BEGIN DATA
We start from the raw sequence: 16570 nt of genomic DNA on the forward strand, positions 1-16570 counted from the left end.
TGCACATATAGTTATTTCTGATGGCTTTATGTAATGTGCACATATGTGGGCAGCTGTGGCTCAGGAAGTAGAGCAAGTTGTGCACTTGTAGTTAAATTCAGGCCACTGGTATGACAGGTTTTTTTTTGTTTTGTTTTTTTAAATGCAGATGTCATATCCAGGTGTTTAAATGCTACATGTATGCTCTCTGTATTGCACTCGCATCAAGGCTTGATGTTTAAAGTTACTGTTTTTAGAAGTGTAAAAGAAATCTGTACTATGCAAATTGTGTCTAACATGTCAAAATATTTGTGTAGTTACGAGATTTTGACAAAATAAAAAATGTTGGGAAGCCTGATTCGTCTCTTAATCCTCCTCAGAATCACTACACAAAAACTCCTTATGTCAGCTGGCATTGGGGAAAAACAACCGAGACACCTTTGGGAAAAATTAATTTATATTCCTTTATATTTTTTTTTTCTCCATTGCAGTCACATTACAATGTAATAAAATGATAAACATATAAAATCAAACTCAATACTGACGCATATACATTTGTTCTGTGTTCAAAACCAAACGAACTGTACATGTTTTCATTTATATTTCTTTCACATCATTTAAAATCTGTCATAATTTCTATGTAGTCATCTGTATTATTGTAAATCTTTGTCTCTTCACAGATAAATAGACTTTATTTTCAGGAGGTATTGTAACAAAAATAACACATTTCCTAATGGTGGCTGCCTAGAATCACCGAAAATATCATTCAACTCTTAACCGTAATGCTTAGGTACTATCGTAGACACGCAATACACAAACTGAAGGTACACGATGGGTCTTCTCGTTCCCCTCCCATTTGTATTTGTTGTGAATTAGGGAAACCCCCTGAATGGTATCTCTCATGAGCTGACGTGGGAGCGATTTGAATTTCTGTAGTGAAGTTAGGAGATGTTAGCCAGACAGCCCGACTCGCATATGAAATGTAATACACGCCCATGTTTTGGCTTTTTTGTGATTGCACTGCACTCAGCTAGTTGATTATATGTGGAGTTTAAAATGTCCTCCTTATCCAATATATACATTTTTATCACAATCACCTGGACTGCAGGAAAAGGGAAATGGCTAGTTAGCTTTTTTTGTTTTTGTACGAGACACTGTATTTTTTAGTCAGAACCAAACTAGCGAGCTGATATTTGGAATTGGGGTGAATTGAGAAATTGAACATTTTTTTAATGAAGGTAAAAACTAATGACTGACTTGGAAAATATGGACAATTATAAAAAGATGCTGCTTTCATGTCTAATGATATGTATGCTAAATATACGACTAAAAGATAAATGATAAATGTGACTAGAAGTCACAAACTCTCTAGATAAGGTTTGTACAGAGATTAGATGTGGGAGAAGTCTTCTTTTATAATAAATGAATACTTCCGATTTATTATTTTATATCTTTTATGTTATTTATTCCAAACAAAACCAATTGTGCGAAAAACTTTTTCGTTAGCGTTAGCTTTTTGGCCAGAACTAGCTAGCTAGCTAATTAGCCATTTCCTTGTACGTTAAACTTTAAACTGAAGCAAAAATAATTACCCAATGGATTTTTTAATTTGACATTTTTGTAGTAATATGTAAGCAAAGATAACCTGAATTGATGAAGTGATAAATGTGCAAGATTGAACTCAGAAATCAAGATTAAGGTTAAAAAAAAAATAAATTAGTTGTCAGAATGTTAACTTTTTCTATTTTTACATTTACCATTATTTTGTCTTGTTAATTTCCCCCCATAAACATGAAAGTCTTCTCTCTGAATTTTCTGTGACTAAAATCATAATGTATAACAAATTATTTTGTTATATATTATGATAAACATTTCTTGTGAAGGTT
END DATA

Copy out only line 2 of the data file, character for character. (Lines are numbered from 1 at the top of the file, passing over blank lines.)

TGCACATATAGTTATTTCTGATGGCTTTATGTAATGTGCACATATGTGGGCAGCTGTGGCTCAGGAAGTAGAGCAAGTTGTGCACTTGTAGTTAAATTCAGGCCACTGGTATGACAGGTTTTTTTTTGTTTTGTTTTTTTAAATGCAGATGTCATATCCAGGTGTTTAAATGCTACATGTATGCTCTCTGTATTGCACTCGCATCAAGGCTTGATGTTTAAAGTTACTGTTTTTAGAAGTGTAAAAGAAATCTGTACTATGCAAATTGTGTCTAACATGTCAAAATATTTGTGTAGTTACGAGATTTTGACAAAATAAAAAATGTTGGGAAGCCTGATTCGTCTCTTAATCCTCCTCAGAATCACTACACAAAAACTCCTTATGTCAGCTGGCATTGGGGAAAAACAACCGAGACACCTTTGGGAAAAATTAATTTATATTCCTTTATATTTTTTTTTTCTCCATTGCAGTCACATTACAATGTAATAAAATGATAAACATATAAAATCAAACTCAATACTGACGCATATACATTTGTTCTGTGTTCAAAACCAAACGAACTGTACATGTTTTCATTTATATTTCTTTCACATCATTTAAAATCTGTCATAATTTCTATGTAGTCATCTGTATTATTGTAAATCTTTGTCTCTTCACAGATAAATAGACTTTATTTTCAGGAGGTATTGTAACAAAAATAACACATTTCCTAATGGTGGCTGCCTAGAATCACCGAAAATATCATTCAACTCTTAACCGTAATGCTTAGGTACTATCGTAGACACGCAATACACAAACTGAAGGTACACGATGGGTCTTCTCGTTCCCCTCCCATTTGTATTTGTTGTGAATTAGGGAAACCCCCTGAATGGTATCTCTCATGAGCTGACGTGGGAGCGATTTGAATTTCTGTAGTGAAGTTAGGAGATGTTAGCCAGACAGCCCGACTCGCATATGAAATGTAATACACGCCCATGTTTTGGCTTTTTTGTGATTGCACTGCACTCAGCTAGTTGATTATATGTGGAGTTTAAAATGTCCTCCTTATCCAATATATACATTTTTATCACAATCACCTGGACTGCAGGAAAAGGGAAATGGCTAGTTAGCTTTTTTTGTTTTTGTACGAGACACTGTATTTTTTAGTCAGAACCAAACTAGCGAGCTGATATTTGGAATTGGGGTGAATTGAGAAATTGAACATTTTTTTAATGAAGGTAAAAACTAATGACTGACTTGGAAAATATGGACAATTATAAAAAGATGCTGCTTTCATGTCTAATGATATGTATGCTAAATATACGACTAAAAGATAAATGATAAATGTGACTAGAAGTCACAAACTCTCTAGATAAGGTTTGTACAGAGATTAGATGTGGGAGAAGTCTTCTTTTATAATAAATGAATACTTCCGATTTATTATTTTATATCTTTTATGTTATTTATTCCAAACAAAACCAATTGTGCGAAAAACTTTTTCGTTAGCGTTAGCTTTTTGGCCAGAACTAGCTAGCTAGCTAATTAGCCATTTCCTTGTACGTTAAACTTTAAACTGAAGCAAAAATAATTACCCAATGGATTTTTTAATTTGACATTTTTGTAGTAATATGTAAGCAAAGATAACCTGAATTGATGAAGTGATAAATGTGCAAGATTGAACTCAGAAATCAAGATTAAGGTTAAAAAAAAAATAAATTAGTTGTCAGAATGTTAACTTTTTCTATTTTTACATTTACCATTATTTTGTCTTGTTAATTTCCCCCCATAAACATGAAAGTCTTCTCTCTGAATTTTCTGTGACTAAAATCATAATGTATAACAAATTATTTTGTTATATATTATGATAAACATTTCTTGTGAAGGTT